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Animal weapons : the evolution of battle

Author: Douglas John Emlen
Publisher: New York : Picador Henry Holt and Company, 2015 ©2014
Edition/Format:   Print book : English : First Picador Paperback editionView all editions and formats
Summary:
Every animal relies on a weapon of some kind -- cats have claws, eagles have talons, and even the dogs we keep as pets have a respectable set of teeth. But the overwhelming majority of these weapons stay small, proportional to the rest of the animals' bodies. In rare cases, however, we find species whose weapons have become stunningly outsized, some with tusks or horns so massive that the animals who wield them look  Read more...
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Document Type: Book
All Authors / Contributors: Douglas John Emlen
ISBN: 1250075319 9781250075314
OCLC Number: 897776053
Description: xiii, 270 pages, 16 unnumbered pages of color plates : illustrations ; 21 cm
Contents: Extremes --
Part I. Starting small --
Camouflage and armor --
Teeth and claws --
Claspers, graspers, and giant jaws --
Part II. Triggering the race --
Competition --
Economic defensibility --
Duels --
Part III. Running its course --
Costs --
Reliable signals --
Deterrence --
Sneaks and cheats --
End of the race --
Part IV. Parallels --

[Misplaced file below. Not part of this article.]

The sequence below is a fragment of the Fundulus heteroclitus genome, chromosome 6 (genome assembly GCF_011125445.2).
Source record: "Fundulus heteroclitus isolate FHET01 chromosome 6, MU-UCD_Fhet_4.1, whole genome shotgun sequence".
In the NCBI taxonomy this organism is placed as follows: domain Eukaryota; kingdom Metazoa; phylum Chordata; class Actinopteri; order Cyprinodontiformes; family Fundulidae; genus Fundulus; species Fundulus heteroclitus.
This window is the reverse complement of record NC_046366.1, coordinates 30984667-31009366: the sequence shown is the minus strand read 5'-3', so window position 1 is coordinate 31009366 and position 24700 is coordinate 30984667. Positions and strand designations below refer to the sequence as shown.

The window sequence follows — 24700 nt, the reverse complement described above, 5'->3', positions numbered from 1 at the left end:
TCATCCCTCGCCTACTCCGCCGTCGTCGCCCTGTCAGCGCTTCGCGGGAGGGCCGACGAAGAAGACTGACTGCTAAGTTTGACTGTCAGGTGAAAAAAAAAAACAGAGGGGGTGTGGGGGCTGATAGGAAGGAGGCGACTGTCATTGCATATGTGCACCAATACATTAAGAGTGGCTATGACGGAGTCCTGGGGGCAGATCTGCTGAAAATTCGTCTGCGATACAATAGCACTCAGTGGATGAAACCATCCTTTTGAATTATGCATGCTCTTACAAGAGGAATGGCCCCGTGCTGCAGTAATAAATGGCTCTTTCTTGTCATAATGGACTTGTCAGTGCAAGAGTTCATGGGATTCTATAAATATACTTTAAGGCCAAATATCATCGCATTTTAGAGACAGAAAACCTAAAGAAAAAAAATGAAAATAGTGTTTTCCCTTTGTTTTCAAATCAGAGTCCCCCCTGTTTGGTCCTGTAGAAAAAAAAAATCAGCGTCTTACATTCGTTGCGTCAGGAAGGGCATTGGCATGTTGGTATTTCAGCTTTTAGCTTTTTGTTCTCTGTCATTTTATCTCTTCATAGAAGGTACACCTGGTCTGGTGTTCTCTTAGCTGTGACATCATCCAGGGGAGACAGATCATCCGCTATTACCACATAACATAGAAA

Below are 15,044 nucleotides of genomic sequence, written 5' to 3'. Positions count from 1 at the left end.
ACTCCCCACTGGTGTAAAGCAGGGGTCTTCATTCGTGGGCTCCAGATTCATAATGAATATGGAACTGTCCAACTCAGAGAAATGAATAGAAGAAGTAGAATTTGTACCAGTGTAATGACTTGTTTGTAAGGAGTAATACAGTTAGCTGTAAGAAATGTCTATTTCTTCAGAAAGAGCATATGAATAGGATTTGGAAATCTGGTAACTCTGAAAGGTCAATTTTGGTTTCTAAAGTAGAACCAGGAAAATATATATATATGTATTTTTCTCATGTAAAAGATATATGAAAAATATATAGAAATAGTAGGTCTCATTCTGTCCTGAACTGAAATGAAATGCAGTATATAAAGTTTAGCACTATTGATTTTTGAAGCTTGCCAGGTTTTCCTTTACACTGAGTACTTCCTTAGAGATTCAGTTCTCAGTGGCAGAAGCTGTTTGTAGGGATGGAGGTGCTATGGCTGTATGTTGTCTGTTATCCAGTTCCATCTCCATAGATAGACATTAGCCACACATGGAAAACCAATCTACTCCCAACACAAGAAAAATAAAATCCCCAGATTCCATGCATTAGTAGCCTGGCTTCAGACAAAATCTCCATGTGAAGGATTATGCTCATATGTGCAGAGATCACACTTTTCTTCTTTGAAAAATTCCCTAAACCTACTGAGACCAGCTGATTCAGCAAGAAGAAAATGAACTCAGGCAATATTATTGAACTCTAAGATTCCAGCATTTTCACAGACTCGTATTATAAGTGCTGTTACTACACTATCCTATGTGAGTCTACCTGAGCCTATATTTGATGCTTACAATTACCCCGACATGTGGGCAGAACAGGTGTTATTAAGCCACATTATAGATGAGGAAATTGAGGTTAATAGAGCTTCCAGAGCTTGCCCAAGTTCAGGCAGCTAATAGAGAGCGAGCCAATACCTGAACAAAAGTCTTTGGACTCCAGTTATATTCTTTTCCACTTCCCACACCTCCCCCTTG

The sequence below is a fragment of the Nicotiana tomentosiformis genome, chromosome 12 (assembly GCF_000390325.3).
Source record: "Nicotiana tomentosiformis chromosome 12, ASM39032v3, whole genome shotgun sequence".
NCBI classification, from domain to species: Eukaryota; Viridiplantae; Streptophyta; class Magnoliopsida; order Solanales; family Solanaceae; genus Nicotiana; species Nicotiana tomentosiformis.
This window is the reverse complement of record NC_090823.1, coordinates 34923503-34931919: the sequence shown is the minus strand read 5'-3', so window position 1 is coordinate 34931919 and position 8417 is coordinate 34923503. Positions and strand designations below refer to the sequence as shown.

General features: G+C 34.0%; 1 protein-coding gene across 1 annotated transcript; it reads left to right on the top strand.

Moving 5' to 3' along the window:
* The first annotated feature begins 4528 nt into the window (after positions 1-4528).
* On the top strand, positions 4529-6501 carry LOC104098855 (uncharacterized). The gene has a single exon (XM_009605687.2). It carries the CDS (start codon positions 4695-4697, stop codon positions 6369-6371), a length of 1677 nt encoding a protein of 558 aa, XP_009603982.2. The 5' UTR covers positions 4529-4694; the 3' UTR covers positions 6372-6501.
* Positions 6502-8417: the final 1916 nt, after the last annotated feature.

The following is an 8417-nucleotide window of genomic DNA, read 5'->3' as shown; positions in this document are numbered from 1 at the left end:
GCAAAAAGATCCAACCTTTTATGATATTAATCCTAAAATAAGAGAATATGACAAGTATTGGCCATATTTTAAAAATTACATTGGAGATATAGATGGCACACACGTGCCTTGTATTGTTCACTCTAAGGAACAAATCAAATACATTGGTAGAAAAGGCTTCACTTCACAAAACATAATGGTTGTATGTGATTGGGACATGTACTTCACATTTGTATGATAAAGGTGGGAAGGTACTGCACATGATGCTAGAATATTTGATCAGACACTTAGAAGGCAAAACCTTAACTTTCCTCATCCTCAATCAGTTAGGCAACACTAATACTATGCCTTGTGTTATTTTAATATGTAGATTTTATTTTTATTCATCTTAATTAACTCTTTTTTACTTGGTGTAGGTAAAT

Castles of sand and stone --
Ships, planes, and states --
Mass destruction.
Responsibility: Douglas J. Emlen ; illustrated by David J. Tuss.

Abstract:

Every animal relies on a weapon of some kind -- cats have claws, eagles have talons, and even the dogs we keep as pets have a respectable set of teeth. But the overwhelming majority of these weapons stay small, proportional to the rest of the animals' bodies. In rare cases, however, we find species whose weapons have become stunningly outsized, some with tusks or horns so massive that the animals who wield them look like they should tip over or collapse under their bulk and weight. Weapons just as extreme have cropped up in walruses and narwhals, crabs, beetles, bugs and flies. What is it about these species? Why are their weapons so big? When does bigger become too big? Biology professor Douglas Emlen pulls readers into the worlds of these remarkable beasts, trekking through rainforests and mountain passes to unravel the mysteries of their weapons. Humans are animals, too, and no book on extreme weapons would be complete without an examination of our own arsenals. The parallels between animal weapons and manufactured weapons run deep, and the same critical conditions trigger arms races in animals and in humans, analogous factors sculpt their evolution, and similar circumstances ultimately bring about collapse -- the sudden, and often dramatic, end of the race. A story that begins with biology becomes the story of all weapons, as readers glide between beetles and battleships, crabs and the Cold War. Ultimately, Emlen seeks to determine where this parallel leaves us today, in a post-Cold War world filled with the deadliest weapons of all time -- nuclear, biological and chemical weapons of mass destruction.

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